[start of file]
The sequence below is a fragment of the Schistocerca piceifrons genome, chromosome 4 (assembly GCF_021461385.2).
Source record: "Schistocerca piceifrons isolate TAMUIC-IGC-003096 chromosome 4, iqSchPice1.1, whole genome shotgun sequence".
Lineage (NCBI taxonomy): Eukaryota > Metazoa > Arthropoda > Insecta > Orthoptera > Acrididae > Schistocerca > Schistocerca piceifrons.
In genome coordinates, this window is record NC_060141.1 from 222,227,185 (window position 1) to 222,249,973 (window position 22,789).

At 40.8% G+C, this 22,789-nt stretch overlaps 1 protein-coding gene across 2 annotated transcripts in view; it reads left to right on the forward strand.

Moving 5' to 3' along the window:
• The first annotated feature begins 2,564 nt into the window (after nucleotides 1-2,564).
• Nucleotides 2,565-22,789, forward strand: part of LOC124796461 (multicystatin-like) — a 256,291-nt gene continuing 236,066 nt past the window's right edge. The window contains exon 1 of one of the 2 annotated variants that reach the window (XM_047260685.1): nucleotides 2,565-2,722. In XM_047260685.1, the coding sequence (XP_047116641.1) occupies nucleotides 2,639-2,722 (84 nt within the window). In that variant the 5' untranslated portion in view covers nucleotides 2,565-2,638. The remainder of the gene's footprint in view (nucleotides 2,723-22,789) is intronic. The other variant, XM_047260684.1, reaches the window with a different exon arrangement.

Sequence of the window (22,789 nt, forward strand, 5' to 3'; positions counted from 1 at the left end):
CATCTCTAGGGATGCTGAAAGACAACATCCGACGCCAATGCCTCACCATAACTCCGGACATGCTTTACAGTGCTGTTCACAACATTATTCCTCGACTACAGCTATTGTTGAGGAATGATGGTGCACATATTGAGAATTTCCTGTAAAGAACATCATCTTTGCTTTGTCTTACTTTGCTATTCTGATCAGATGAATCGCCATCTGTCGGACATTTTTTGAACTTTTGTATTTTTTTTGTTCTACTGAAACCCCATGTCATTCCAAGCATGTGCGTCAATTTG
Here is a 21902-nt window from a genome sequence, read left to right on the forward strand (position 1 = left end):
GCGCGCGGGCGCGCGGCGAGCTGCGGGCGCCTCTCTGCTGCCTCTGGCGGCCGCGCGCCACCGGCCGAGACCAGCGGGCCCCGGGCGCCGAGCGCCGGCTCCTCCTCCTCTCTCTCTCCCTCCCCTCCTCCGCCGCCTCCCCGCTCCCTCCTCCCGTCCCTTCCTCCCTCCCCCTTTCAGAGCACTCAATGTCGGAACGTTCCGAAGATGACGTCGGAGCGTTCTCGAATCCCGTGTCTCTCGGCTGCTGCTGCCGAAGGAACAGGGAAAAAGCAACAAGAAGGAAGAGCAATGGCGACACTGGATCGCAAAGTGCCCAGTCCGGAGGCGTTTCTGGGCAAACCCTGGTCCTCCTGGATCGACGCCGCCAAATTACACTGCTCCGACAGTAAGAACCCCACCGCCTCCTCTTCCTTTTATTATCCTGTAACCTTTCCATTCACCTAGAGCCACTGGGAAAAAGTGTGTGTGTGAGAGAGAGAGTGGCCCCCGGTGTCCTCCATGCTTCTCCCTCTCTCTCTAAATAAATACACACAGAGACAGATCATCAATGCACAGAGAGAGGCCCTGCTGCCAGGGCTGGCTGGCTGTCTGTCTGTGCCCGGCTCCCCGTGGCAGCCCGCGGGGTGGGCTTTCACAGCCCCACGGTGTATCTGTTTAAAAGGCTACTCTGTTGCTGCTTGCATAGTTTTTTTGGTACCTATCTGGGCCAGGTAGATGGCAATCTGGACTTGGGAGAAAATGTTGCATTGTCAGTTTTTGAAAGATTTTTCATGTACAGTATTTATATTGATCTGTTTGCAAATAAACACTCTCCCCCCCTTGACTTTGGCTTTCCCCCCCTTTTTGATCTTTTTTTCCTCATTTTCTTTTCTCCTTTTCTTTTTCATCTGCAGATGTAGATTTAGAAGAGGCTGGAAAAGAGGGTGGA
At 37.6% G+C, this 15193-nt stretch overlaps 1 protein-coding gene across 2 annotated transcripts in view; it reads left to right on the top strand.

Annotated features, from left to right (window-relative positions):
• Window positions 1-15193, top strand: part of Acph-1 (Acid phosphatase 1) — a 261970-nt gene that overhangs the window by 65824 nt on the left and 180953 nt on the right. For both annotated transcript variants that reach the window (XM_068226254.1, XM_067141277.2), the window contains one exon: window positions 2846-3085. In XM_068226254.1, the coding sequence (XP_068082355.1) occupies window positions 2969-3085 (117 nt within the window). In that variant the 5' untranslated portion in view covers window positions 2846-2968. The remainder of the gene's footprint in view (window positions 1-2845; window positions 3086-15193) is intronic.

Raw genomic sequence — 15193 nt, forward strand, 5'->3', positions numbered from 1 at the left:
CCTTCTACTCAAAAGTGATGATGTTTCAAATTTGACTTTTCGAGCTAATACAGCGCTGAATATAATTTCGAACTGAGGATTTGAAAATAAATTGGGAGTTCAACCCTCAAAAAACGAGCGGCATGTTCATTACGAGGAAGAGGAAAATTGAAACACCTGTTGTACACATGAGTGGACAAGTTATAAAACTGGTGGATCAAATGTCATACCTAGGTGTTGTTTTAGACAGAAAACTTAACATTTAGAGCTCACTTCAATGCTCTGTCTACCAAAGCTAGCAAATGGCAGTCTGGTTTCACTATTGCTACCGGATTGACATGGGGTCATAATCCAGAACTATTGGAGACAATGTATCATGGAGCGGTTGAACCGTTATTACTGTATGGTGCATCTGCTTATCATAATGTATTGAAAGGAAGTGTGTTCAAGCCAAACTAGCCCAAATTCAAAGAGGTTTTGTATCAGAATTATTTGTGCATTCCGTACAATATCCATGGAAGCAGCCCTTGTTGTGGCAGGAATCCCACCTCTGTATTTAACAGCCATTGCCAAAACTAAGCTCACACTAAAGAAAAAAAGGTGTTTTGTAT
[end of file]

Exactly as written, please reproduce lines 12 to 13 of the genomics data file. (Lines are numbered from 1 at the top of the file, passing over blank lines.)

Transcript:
GCGCGCGGGCGCGCGGCGAGCTGCGGGCGCCTCTCTGCTGCCTCTGGCGGCCGCGCGCCACCGGCCGAGACCAGCGGGCCCCGGGCGCCGAGCGCCGGCTCCTCCTCCTCTCTCTCTCCCTCCCCTCCTCCGCCGCCTCCCCGCTCCCTCCTCCCGTCCCTTCCTCCCTCCCCCTTTCAGAGCACTCAATGTCGGAACGTTCCGAAGATGACGTCGGAGCGTTCTCGAATCCCGTGTCTCTCGGCTGCTGCTGCCGAAGGAACAGGGAAAAAGCAACAAGAAGGAAGAGCAATGGCGACACTGGATCGCAAAGTGCCCAGTCCGGAGGCGTTTCTGGGCAAACCCTGGTCCTCCTGGATCGACGCCGCCAAATTACACTGCTCCGACAGTAAGAACCCCACCGCCTCCTCTTCCTTTTATTATCCTGTAACCTTTCCATTCACCTAGAGCCACTGGGAAAAAGTGTGTGTGTGAGAGAGAGAGTGGCCCCCGGTGTCCTCCATGCTTCTCCCTCTCTCTCTAAATAAATACACACAGAGACAGATCATCAATGCACAGAGAGAGGCCCTGCTGCCAGGGCTGGCTGGCTGTCTGTCTGTGCCCGGCTCCCCGTGGCAGCCCGCGGGGTGGGCTTTCACAGCCCCACGGTGTATCTGTTTAAAAGGCTACTCTGTTGCTGCTTGCATAGTTTTTTTGGTACCTATCTGGGCCAGGTAGATGGCAATCTGGACTTGGGAGAAAATGTTGCATTGTCAGTTTTTGAAAGATTTTTCATGTACAGTATTTATATTGATCTGTTTGCAAATAAACACTCTCCCCCCCTTGACTTTGGCTTTCCCCCCCTTTTTGATCTTTTTTTCCTCATTTTCTTTTCTCCTTTTCTTTTTCATCTGCAGATGTAGATTTAGAAGAGGCTGGAAAAGAGGGTGGA
At 37.6% G+C, this 15193-nt stretch overlaps 1 protein-coding gene across 2 annotated transcripts in view; it reads left to right on the top strand.